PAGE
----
Seismic policy changes certainly had a ripple effect on health centers — to the point that it played out like a nerve-wracking game of “whack-a-mole.” Once again, Section 1115 Medicaid waivers stole the show. While Utah pushed the envelope on state flexibility by seeking permission (and receiving a quasi-denial) from CMS to implement per capita caps, other states, like Georgia, sought to strike deals on long-delayed expansion efforts by agreeing to seek ubiquitous waivers to implement work requirements. Meanwhile, Kentucky, Arkansas, and New Hampshire all had their CMS-approved state waivers to implement work requirements blocked by the courts, and the states of Alaska and Tennessee seemed to be in a race towards a block grant. It is indeed evident that a state’s decision on Medicaid can weigh heavily on voters’ minds. In one of his first acts after being sworn into office, Kentucky Governor Andy Beshear dismantled the waiver. Maine’s new Governor also revoked a waiver that implemented work requirements. In 2020, there is no doubt that Medicaid waivers will, in three-peat fashion, continue to be a testing ground for both politics and policy alike. Tennessee’s block grant waiver amendment remains under review at the Centers for Medicare and Medicaid Services.
Public Charge continues to loom over the health center community. The regulation would make it very unlikely that legal immigrants could get a Green Card if they have used Medicaid, SNAP, and/or other Federal benefits. The rule was scheduled to go into effect on October 15, 2019, but shortly before that date, three courts issued national injunctions blocking it from being implemented. While the rule was scheduled to go into effect on Oct. 15, three District Courts issued national injunctions blocking it from being implemented. Over the last several days, two of these injunctions have been lifted by Circuit Courts. While the rule remains blocked nationwide due to the remaining injunction issued by the District Court in New York, the Administration has asked the 2nd Circuit Court to overturn it.
The Trump administration also finalized a rule that is expected to remove nearly 700,000 people from the federal food-stamp program, known as the federal Supplemental Nutrition and Assistance Program or “SNAP,” by enforcing federal work requirements. Meanwhile, an effort by the Trump Administration to deny visas to potential immigrants unless they can prove they will have health insurance soon after arriving in the U.S. has been blocked by a federal judge. And speaking of insurance, 2019 saw the first increase in the ranks of uninsured in 10 years. The number has grown to 27.5 million, up from 25.6 million in 2017. The Affordable Care Act remains in effect despite a pummeling of legal challenges (see NACHC Blog post).
In addition to challenges in the policy environment, Mother Nature also got in some blows in the form of tornadoes, fires, and massive storms. Natural disasters are affecting more communities and health centers are joining in the response, as this post from Direct Relief describes
Making the Case with Data
Data continues to help make the case about the value of health centers. The January 2019 release of the NACHC Chartbook provided valuable insights and information about the growth of health center services and patients. There were also new studies to cite: for instance, a study in the Journal of General Internal Medicine which found that health centers perform better than private practices on a number of measures for providing high-value care and avoiding low-value care at primary care visits. Specifically, health centers performed better on three measures of high-value care (ordering beta-blockers for congestive heart failure, prescribing statins in diabetes, and providing treatment for osteoporosis).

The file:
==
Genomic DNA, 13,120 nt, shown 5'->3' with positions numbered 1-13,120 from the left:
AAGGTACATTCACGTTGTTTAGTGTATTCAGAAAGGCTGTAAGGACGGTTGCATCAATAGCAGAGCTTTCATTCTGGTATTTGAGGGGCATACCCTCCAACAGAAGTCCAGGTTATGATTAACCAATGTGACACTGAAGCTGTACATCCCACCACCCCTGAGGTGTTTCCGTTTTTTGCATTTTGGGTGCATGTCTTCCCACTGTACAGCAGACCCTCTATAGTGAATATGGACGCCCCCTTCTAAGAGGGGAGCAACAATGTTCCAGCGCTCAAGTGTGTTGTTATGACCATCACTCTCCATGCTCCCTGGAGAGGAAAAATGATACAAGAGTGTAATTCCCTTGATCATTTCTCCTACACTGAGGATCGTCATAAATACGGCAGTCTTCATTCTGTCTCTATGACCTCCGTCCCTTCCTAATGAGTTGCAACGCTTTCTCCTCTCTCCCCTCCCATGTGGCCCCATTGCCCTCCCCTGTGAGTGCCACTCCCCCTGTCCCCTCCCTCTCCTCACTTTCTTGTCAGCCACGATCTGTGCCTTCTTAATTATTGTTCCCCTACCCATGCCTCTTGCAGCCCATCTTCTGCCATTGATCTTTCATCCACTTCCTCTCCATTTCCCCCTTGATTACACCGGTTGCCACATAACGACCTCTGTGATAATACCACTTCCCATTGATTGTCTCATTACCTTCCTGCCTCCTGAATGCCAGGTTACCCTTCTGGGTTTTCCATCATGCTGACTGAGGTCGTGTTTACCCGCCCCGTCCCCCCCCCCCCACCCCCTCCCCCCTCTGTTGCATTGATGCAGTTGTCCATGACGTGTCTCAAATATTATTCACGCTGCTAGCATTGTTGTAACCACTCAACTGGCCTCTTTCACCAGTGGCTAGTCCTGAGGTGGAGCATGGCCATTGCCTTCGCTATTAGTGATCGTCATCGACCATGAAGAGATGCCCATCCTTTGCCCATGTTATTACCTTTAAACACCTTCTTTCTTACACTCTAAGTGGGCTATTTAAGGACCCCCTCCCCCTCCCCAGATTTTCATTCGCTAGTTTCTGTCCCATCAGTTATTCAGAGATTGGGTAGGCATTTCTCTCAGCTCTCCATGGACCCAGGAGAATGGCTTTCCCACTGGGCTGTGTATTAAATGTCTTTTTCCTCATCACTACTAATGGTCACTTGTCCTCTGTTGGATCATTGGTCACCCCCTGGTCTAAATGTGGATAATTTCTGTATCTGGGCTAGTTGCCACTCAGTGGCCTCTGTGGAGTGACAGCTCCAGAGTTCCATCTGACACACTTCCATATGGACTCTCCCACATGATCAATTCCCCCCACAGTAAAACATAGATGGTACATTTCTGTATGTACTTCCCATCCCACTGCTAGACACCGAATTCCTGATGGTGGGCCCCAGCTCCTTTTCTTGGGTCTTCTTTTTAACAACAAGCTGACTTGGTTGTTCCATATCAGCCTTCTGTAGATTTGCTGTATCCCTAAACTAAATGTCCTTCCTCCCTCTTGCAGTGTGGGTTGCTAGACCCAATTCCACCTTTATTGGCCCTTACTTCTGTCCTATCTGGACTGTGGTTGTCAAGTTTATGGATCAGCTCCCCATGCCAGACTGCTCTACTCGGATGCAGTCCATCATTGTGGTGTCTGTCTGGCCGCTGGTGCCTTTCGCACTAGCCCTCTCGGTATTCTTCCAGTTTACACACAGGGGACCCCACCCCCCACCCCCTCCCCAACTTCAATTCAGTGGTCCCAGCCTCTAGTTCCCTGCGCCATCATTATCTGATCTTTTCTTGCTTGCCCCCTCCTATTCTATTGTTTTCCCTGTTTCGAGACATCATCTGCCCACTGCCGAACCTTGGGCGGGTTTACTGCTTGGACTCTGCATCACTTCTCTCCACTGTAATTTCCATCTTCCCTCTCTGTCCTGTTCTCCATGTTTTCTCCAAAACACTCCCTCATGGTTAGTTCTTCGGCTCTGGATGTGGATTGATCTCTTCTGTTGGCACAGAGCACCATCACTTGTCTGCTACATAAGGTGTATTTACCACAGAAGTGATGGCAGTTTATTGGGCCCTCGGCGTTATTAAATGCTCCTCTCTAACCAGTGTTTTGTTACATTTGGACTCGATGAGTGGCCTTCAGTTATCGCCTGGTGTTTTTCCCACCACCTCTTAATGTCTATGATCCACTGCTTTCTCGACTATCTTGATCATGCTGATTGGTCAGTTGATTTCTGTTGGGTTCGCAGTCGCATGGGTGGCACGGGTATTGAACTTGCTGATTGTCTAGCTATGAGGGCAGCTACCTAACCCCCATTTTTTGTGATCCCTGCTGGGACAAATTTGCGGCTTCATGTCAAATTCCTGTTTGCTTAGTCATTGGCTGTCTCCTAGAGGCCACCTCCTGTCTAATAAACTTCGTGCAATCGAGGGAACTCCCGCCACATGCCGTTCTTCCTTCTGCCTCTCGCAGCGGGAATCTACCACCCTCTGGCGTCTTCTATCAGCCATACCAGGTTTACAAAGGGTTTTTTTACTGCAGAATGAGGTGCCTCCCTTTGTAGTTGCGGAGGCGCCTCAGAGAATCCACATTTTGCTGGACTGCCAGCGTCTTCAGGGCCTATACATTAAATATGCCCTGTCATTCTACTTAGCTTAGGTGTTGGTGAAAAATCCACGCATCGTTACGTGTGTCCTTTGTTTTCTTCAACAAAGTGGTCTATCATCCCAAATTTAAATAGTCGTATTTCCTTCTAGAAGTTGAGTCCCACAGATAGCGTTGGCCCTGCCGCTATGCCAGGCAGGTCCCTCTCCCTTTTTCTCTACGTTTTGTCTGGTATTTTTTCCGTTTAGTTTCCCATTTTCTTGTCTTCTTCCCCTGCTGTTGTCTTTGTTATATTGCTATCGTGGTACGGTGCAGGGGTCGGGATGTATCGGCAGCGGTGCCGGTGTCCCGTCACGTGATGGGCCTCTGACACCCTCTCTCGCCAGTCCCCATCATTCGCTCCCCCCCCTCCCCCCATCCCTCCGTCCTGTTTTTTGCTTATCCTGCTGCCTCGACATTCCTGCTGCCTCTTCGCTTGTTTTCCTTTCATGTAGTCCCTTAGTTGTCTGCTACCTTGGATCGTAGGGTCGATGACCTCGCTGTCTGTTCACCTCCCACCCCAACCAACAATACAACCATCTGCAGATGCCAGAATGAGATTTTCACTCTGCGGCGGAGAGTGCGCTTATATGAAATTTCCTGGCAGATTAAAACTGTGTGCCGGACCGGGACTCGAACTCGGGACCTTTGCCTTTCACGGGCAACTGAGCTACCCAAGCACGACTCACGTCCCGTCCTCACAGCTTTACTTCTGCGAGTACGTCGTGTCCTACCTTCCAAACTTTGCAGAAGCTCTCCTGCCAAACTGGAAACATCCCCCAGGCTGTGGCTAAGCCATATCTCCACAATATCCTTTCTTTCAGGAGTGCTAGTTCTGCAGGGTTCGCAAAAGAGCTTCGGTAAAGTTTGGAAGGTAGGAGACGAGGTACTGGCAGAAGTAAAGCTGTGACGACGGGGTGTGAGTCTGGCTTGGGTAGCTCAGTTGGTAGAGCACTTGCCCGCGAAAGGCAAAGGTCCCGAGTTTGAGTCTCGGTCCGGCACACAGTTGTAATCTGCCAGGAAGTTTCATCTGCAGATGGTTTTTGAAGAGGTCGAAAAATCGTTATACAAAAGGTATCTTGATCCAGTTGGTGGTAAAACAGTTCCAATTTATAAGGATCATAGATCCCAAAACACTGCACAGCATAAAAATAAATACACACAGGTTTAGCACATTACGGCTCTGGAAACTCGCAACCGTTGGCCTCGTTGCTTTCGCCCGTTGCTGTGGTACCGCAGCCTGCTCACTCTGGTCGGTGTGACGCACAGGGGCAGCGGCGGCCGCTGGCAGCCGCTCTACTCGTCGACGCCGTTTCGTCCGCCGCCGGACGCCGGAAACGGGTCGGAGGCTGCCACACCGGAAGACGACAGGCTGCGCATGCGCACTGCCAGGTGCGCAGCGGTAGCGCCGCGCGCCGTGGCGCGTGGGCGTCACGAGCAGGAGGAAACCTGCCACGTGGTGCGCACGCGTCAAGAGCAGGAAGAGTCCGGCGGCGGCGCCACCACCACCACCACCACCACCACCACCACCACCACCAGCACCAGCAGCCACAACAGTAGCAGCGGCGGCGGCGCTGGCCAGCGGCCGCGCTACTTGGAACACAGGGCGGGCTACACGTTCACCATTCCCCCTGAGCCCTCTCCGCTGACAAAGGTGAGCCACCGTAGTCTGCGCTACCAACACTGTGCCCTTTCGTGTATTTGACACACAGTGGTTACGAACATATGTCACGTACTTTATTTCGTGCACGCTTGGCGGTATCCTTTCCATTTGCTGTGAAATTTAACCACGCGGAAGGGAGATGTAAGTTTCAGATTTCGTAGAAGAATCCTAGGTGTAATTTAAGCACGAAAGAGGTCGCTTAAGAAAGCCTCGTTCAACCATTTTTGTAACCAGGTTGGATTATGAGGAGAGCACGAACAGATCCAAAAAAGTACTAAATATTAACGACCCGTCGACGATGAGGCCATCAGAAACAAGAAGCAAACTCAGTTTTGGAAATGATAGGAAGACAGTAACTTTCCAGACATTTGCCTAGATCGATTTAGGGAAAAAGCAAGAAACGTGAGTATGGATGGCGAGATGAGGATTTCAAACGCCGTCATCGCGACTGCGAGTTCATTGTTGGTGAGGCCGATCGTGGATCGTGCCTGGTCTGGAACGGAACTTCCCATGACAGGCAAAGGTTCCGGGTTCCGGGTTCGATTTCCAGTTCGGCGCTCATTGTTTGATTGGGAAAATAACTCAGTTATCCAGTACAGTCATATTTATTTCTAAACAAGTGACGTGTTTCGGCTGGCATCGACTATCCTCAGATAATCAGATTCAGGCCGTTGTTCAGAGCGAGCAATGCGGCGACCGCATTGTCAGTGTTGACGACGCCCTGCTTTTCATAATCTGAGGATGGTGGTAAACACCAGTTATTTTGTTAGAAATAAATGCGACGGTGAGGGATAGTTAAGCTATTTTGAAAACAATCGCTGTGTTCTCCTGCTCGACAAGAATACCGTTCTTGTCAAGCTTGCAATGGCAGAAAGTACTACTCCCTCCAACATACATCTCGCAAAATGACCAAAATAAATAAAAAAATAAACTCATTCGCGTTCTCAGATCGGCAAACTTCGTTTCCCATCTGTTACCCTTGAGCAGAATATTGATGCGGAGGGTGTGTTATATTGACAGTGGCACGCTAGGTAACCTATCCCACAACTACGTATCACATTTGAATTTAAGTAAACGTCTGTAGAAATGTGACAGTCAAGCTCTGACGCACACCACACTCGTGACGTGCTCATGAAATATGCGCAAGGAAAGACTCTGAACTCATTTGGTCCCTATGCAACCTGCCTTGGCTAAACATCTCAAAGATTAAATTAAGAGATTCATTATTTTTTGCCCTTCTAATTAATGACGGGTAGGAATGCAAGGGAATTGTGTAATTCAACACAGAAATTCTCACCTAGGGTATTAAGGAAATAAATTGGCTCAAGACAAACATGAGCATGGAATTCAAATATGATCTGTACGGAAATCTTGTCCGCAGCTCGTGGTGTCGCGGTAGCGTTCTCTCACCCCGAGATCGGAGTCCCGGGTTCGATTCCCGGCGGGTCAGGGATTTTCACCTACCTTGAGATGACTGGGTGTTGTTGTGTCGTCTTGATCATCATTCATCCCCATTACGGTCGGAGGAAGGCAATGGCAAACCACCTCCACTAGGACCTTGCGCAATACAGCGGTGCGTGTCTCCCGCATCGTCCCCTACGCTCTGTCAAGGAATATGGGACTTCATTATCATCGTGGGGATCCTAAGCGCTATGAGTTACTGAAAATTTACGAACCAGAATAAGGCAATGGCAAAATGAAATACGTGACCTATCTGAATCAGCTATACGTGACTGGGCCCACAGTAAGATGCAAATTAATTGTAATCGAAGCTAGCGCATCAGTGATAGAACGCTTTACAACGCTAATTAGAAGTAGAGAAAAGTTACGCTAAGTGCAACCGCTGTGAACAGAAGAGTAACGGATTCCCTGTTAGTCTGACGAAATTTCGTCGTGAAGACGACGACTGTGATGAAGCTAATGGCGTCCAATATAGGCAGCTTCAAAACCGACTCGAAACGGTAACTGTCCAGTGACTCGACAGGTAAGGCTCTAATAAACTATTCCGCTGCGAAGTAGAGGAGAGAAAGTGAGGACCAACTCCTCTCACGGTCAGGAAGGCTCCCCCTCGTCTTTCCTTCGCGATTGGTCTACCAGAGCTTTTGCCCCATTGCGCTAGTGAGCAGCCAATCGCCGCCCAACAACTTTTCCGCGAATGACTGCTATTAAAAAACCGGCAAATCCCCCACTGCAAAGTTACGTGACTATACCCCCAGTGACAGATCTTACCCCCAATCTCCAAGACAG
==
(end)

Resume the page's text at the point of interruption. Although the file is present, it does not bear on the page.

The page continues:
NACHC continued to work with the Association of Asian Pacific Community Health Organizations and the Oregon Primary Care Association to help health centers identify and respond to social determinants of health needs using the national standardized social determinants assessment known as PRAPARE. A majority of PCAs and HCCNs are supporting PRAPARE. It is now the most dominant social risk screening tool used by health centers. PRAPARE is also increasingly popular among hospitals, health systems, and payers—it is even the most dominant social risk screening tool used by Medicaid managed care organizations, as reported in U.S. News & World Report. This past year, in addition to continuing to build health center capacity for PRAPARE, the PRAPARE team has focused on incorporating PRAPARE social risk data into a national, standardized risk stratification model. As we move into the new year, NACHC will build on this important work and strengthen health center and social sector alignment in order to address community social risk.
“Refresh and Reboot” for 2020
To close, 2019 was a very busy year for the health center community. As a network, we produced over 73,000 advocacy activities in support of health centers. Our voice as a movement remains strong. The outlook for 2020 may look uncertain, but after more than 50 years of fighting, history shows that health centers know how to survive uncertainty.